Can humans be hacked?
Yes, but probably not in the way you think.
Security tools and technology have gotten so good at protecting us that cyber criminals have to resort to other methods – targeting the people behind the screens and information.
We can install software that identifies and stops viruses, we can encrypt data to protect it, we can set up alerts to flag unusual activity, but very often, it’s the people themselves that hand over the information cyber criminals need to get into our systems.
How? You ask. Cyber criminals trick us, manipulate us, in other words… They hack us.
What is social engineering?
Most social engineering attacks rely on actual communication between attackers and victims. The attacker tends to motivate the user into compromising themselves, rather than using brute force methods to breach your data.
Through the use of social engineering tactics, cyber criminals aim to get access to our information in order to cause disruption or to steal that information in exchange for money.
Social engineering has been around a lot longer than you think and it’s not exclusively an online threat. Actually, social engineering comes in many forms.
What does social engineering look like?
In the most basic form, social engineering is a way for criminals to manipulate another person into doing something for them. Here are some examples:
- You’re walking into your office and a delivery person with a big, heavy box is walking behind you. You hold the door open because you want to help without realising you’ve just let a thief through the door.
- You get a call from your bank claiming someone’s gotten into your account and you need to move your funds to another ‘secure’ account before the ‘criminal’ steals all your money.
- You receive a message on social media from a friendly stranger who liked your latest post. The conversation turns into friendship or a romantic relationship and suddenly this person urgently needs your help.
- You get an email from a big retailer offering you a great deal! All you have to do is go to their website and fill out a form to enter to win… or is it their website?
Nearly all cyber attacks include some form of social engineering Rather than hack into your systems to steal your money or information, cyber criminals have figured out a way to get you to willingly give it to them.
Phishing, pretexting, smishing, baiting and tailgating are all forms of social engineering techniques commonly used in cyber attacks.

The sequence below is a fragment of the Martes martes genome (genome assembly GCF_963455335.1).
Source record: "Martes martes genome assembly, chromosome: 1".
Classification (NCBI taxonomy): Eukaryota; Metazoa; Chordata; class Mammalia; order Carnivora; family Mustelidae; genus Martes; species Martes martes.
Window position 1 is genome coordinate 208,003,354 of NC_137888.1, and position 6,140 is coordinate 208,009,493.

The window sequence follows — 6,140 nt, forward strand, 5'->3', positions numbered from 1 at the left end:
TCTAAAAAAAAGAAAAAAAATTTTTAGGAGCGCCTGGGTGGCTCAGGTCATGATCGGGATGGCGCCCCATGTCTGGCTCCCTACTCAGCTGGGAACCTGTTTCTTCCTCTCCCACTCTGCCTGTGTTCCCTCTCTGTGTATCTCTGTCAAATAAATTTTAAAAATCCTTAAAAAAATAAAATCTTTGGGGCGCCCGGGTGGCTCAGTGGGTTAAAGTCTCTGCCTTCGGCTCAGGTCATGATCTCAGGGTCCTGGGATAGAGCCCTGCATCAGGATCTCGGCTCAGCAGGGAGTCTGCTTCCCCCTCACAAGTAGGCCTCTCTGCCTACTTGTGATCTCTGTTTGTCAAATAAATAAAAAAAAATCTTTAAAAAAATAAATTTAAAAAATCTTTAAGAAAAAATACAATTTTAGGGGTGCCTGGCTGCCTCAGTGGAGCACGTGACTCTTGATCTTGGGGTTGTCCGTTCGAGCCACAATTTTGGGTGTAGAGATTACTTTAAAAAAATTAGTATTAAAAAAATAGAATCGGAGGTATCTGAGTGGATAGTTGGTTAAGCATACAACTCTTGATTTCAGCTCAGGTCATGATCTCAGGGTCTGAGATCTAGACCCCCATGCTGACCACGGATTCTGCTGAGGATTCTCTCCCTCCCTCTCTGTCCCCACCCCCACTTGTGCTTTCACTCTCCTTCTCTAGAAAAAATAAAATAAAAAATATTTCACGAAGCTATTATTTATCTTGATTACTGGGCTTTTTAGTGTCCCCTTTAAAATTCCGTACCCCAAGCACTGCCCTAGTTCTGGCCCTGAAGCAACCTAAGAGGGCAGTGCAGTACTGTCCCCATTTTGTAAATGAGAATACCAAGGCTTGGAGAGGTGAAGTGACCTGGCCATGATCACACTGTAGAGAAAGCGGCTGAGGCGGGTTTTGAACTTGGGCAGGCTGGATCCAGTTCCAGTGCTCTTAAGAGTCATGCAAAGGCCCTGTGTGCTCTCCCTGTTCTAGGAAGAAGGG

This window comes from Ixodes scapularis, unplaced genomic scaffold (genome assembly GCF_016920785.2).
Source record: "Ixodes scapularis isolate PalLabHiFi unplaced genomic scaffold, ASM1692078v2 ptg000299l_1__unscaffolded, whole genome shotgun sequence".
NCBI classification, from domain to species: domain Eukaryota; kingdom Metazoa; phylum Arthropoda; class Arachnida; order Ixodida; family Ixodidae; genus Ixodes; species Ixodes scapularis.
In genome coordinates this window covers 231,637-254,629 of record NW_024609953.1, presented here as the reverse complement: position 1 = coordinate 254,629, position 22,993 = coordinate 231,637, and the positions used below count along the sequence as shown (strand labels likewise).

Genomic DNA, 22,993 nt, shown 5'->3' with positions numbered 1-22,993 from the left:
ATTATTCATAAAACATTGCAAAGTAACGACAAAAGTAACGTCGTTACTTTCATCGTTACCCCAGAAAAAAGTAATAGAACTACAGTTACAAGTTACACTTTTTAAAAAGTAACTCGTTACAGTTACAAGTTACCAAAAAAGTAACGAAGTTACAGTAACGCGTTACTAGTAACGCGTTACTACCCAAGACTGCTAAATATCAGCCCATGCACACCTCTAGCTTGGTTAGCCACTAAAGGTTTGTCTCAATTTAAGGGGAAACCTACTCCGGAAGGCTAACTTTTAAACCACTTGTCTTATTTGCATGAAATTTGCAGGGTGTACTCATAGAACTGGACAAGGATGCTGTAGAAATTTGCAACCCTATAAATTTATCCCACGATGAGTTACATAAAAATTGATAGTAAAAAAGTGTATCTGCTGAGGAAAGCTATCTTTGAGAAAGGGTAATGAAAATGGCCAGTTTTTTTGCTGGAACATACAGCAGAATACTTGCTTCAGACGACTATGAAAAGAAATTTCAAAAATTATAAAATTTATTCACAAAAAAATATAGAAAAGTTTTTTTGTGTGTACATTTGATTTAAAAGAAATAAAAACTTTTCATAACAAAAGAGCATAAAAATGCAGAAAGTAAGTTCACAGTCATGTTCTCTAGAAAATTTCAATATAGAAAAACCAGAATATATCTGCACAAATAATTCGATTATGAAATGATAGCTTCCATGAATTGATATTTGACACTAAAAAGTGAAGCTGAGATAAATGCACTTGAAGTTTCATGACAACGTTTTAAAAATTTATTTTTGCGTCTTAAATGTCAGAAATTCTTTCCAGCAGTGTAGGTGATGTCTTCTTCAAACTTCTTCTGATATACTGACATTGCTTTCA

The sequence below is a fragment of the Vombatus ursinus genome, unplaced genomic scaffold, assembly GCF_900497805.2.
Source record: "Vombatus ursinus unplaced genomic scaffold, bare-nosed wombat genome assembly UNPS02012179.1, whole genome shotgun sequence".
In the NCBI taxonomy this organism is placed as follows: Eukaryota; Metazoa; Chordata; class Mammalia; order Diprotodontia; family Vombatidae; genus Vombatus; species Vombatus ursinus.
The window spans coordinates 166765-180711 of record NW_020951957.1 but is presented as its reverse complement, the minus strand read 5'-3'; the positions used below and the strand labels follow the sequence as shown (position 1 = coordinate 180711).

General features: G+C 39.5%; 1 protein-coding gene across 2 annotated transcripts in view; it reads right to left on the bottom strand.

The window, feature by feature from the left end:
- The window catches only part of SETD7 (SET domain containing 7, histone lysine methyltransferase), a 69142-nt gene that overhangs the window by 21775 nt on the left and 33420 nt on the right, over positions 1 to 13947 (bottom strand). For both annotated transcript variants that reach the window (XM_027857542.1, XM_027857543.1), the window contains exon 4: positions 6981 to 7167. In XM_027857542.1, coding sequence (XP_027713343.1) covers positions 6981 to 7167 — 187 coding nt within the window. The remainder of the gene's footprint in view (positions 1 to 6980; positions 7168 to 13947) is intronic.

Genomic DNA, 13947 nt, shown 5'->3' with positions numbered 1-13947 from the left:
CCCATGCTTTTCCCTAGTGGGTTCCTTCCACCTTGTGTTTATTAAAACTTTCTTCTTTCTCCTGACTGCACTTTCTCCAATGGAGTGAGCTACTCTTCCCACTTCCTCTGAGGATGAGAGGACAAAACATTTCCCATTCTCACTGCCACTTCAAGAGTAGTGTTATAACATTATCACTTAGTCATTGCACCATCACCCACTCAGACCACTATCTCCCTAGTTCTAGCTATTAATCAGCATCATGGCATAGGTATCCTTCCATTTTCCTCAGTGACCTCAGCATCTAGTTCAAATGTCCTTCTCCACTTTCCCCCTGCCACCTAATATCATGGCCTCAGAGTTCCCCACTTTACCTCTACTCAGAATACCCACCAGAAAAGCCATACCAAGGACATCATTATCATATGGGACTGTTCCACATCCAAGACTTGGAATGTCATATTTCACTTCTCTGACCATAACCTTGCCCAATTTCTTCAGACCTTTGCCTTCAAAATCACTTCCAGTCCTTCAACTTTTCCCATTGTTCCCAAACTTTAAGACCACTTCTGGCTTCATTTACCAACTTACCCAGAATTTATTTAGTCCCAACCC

How to recognise a social engineering attack and what to do next
These attacks can be difficult to spot, but there are some things we can look out for:
- You receive an unexpected call, email or message and it elicits a strong emotional reaction – fear, excitement, anger
- You’ll usually be asked to take action urgently
- It doesn’t follow the usual procedures – for example, you might get an unusual request from a ‘colleague’.
If you suspect an attack, you should:
- Be cautious before clicking on any links or downloading any attachments.
- Check the source: Take a moment to think about where the communication is coming from; don’t trust it blindly. If it’s someone you know, or an organisation you trust (like your bank), try to contact them directly, by calling their verified phone number, for example.
- Take a moment to think before you act.
- Remain calm: Because social engineering often plays on fears to induce quick action, one of the best ways to protect yourself is to remain calm when you receive a supposedly urgent or dire request.
- Inform your IT department.
How to help your team
Staying on top of all the latest threats is not easy and employees need to be supported so they can do their jobs securely. You shouldn’t simply expect staff to understand security awareness, you need to make it easy for them.
Here are some steps that could help:
- Test the technical defences that you have in place: you need to check that things work as you want them to and if they don’t work, fix them.
- Identify what the biggest risks are and what you need to prioritise.
- Meet employees where they are and have a 2-way communication.
- Know your people better than the bad guys: look for breaks in patterns and offer support. Let people work the way they want to work and make it easy for employees to be secure.
According to Cisco, it’s also important to have clear security policies in place to help employees make the right decisions. Some examples include: having clear procedures around password management, using multi-factor authentication and implementing email security defences.
If you’re not sure about how to implement the steps above, book a free IT assessment to learn how we can help you secure your business.